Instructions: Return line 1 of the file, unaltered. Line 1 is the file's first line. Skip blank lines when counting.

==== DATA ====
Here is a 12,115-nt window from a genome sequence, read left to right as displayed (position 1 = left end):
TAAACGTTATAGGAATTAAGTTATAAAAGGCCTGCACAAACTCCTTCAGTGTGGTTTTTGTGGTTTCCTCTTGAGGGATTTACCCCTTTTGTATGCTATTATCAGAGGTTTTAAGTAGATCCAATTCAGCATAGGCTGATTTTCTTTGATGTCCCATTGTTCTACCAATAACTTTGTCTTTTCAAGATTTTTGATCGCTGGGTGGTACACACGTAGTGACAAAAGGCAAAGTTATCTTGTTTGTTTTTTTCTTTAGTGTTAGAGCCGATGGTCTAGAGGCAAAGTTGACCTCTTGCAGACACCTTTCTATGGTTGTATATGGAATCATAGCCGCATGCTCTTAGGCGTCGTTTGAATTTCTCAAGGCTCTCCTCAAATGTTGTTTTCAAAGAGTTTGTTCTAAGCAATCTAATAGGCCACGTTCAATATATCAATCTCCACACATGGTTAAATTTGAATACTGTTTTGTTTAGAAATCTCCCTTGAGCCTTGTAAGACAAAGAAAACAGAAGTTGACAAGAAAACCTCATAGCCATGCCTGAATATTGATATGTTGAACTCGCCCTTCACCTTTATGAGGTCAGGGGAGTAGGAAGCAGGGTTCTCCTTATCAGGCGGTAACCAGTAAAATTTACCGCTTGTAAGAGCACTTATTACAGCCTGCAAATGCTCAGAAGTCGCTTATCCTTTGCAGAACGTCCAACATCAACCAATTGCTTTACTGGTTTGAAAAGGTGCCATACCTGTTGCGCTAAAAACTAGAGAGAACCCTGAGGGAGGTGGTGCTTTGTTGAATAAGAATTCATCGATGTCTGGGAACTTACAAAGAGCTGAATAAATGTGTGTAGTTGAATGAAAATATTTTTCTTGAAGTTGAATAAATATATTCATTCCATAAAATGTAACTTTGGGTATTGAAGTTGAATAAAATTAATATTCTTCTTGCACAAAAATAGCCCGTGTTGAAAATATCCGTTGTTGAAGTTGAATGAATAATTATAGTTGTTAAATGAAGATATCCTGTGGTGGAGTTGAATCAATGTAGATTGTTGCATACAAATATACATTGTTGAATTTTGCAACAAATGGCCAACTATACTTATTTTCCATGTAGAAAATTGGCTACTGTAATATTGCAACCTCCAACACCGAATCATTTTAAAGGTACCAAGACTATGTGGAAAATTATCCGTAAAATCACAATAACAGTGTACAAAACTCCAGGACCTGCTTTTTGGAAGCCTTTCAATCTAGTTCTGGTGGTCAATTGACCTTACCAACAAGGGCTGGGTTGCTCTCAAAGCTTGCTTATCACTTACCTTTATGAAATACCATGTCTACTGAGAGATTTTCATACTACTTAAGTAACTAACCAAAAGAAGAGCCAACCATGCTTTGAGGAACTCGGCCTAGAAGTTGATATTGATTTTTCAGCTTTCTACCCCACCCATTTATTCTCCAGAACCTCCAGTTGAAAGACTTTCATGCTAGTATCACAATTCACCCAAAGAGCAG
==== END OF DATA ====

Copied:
Here is a 12,115-nt window from a genome sequence, read left to right as displayed (position 1 = left end):